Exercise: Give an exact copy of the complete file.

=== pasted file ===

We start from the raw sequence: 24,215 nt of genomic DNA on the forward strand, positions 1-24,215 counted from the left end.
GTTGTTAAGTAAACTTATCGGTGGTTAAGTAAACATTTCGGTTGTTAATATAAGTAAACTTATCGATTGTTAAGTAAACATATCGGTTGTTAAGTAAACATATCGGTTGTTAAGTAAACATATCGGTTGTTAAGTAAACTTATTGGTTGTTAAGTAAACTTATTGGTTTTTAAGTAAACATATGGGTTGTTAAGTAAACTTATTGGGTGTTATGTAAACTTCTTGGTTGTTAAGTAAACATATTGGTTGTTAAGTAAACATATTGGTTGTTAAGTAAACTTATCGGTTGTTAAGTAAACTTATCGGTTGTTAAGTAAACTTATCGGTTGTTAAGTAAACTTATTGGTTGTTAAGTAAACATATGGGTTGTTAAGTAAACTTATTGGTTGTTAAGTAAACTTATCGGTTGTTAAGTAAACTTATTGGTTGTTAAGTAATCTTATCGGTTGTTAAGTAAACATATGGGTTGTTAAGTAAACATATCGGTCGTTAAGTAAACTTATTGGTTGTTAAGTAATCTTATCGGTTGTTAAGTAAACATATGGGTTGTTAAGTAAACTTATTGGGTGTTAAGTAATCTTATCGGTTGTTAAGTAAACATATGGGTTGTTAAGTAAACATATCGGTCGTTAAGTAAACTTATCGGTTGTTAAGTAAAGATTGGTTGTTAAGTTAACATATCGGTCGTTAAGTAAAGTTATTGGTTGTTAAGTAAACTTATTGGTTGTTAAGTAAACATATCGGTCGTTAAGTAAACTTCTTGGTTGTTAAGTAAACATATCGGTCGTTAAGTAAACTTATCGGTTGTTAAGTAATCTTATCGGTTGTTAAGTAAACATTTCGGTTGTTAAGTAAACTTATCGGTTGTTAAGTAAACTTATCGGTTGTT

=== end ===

We start from the raw sequence: 24,215 nt of genomic DNA on the forward strand, positions 1-24,215 counted from the left end.
GTTGTTAAGTAAACTTATCGGTGGTTAAGTAAACATTTCGGTTGTTAATATAAGTAAACTTATCGATTGTTAAGTAAACATATCGGTTGTTAAGTAAACATATCGGTTGTTAAGTAAACATATCGGTTGTTAAGTAAACTTATTGGTTGTTAAGTAAACTTATTGGTTTTTAAGTAAACATATGGGTTGTTAAGTAAACTTATTGGGTGTTATGTAAACTTCTTGGTTGTTAAGTAAACATATTGGTTGTTAAGTAAACATATTGGTTGTTAAGTAAACTTATCGGTTGTTAAGTAAACTTATCGGTTGTTAAGTAAACTTATCGGTTGTTAAGTAAACTTATTGGTTGTTAAGTAAACATATGGGTTGTTAAGTAAACTTATTGGTTGTTAAGTAAACTTATCGGTTGTTAAGTAAACTTATTGGTTGTTAAGTAATCTTATCGGTTGTTAAGTAAACATATGGGTTGTTAAGTAAACATATCGGTCGTTAAGTAAACTTATTGGTTGTTAAGTAATCTTATCGGTTGTTAAGTAAACATATGGGTTGTTAAGTAAACTTATTGGGTGTTAAGTAATCTTATCGGTTGTTAAGTAAACATATGGGTTGTTAAGTAAACATATCGGTCGTTAAGTAAACTTATCGGTTGTTAAGTAAAGATTGGTTGTTAAGTTAACATATCGGTCGTTAAGTAAAGTTATTGGTTGTTAAGTAAACTTATTGGTTGTTAAGTAAACATATCGGTCGTTAAGTAAACTTCTTGGTTGTTAAGTAAACATATCGGTCGTTAAGTAAACTTATCGGTTGTTAAGTAATCTTATCGGTTGTTAAGTAAACATTTCGGTTGTTAAGTAAACTTATCGGTTGTTAAGTAAACTTATCGGTTGTT